Carolina: Cruising Past 70: TRAVEL AWAITS: How To Visit 6 Lovely Volcanoes In The Cascades

Friday, December 17, 2021

TRAVEL AWAITS: How To Visit 6 Lovely Volcanoes In The Cascades

                      The complete article was published in Travel Awaits in June 2020

When we lived in Seattle, we were blessed with the beauty of one of these volcanoes, Mount Rainier, whenever she appeared from behind the clouds. Seventeen other volcanoes form the 700-mile-long Cascade Volcanic Arc, from the southern tip of Canada’s British Columbia through Washington, Oregon, and the northern part of California, many of them still active.

1. Mount Baker

If you’re going south from Vancouver, Canada, you will encounter Mount Baker first. It rises 10,781 feet high, the youngest (no more than 140,000 years old) of them all. "It is also second-most heavily glaciated after Mount Rainier and the second-most thermally active after Mount Saint Helens. t is also one of the snowiest places in the world, setting the world record for snowfall in a single season at the Mount Baker Ski Area in 1999."

2. Mount Rainier

"Mount Rainier is the Cascade Volcanic Arc’s leader in beauty and risk. An active volcano (the last eruption was in 1894) it is the most glaciated peak and most prominent mountain in the contiguous U.S. It is also the tallest in the Cascades at 14,411 feet. The area around it is so beautiful that it has been preserved as the Mount Rainier National Park. But it is also considered one of the most dangerous volcanoes in the world, listed on the Decade Volcano list because of its large amount of glacial ice that could produce massive lahars that would threaten a lot of life and property, especially considering the city of Seattle is just 59 miles southeast of its peak."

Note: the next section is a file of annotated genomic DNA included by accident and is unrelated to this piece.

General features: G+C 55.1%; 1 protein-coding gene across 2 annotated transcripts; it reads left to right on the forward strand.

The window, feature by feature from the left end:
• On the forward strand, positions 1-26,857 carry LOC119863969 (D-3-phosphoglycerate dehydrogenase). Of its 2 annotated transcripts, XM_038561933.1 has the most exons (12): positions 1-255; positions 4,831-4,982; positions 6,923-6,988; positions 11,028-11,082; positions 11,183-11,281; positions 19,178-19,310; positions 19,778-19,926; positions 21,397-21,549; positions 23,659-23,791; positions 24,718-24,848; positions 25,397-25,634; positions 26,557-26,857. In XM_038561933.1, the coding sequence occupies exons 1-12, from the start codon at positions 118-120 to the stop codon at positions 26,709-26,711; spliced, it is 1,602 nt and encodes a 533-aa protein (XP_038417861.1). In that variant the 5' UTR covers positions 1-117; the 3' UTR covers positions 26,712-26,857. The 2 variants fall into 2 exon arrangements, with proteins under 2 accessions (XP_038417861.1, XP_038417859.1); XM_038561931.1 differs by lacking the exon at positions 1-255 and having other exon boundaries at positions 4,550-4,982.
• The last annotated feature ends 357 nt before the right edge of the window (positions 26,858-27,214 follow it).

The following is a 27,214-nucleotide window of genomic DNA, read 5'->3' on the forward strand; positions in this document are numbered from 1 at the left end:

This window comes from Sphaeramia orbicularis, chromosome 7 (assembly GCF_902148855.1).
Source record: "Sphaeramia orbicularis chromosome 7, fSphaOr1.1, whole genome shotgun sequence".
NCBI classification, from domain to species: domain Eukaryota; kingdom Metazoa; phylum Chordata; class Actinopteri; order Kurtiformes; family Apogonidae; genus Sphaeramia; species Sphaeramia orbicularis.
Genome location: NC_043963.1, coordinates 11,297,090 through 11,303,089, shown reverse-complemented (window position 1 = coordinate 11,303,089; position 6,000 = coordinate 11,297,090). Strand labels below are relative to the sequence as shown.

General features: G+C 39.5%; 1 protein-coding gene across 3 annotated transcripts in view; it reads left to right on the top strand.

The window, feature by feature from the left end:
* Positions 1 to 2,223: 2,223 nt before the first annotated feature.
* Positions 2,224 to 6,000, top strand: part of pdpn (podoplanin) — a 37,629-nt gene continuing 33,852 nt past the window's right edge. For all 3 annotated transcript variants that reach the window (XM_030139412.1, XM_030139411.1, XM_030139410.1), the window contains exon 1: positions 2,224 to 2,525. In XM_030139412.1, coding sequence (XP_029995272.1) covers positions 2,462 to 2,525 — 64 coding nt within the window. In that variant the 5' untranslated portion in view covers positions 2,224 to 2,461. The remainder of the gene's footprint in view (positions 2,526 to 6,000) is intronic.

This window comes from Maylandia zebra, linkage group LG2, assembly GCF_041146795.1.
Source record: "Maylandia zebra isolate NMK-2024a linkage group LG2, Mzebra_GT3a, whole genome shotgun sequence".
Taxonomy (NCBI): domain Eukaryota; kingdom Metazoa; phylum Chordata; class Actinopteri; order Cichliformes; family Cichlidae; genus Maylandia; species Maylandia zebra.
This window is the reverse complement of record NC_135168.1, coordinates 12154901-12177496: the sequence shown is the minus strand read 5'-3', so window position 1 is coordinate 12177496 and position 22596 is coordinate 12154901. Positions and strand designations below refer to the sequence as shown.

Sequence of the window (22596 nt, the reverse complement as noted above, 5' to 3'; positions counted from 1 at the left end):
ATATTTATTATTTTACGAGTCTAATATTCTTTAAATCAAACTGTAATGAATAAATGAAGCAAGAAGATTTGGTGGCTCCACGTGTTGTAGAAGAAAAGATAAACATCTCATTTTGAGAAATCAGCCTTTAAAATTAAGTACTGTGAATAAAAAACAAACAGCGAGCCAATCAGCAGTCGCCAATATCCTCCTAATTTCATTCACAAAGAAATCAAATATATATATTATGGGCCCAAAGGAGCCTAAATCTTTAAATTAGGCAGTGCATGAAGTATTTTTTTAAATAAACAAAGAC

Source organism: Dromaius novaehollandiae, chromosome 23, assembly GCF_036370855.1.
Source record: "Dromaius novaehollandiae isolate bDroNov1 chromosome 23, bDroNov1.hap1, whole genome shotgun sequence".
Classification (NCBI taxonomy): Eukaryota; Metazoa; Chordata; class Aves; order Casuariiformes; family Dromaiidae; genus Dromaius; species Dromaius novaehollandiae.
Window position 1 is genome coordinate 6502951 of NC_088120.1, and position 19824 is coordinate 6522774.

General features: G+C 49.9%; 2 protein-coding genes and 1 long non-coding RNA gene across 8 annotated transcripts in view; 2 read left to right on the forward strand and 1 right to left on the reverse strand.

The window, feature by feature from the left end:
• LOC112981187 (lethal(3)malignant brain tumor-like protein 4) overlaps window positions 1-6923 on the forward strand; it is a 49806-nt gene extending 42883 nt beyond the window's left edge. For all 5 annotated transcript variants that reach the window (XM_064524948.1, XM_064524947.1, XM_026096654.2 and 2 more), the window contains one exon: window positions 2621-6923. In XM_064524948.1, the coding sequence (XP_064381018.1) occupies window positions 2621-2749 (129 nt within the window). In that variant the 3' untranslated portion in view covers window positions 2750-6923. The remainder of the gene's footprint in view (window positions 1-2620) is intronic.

3. Mount Saint Helens (headline photo)

"Mount Saint Helens is just 50 miles northeast of Portland, Oregon, and 96 miles south of Seattle. It is the most active volcano in the Cascades Volcanic Arc, most known for its major eruption — the deadliest and most economically destructive volcanic event in U.S. history — on May 18, 1980. In fact, it reduced the elevation of the mountain’s summit by more than 1,000 feet, leaving a mile-wide horseshoe-shaped crater." In 1983, the Mount Saint Helens National Volcanic Monument was opened to preserve the volcano and allow for the scientific study of the aftermath of the eruption.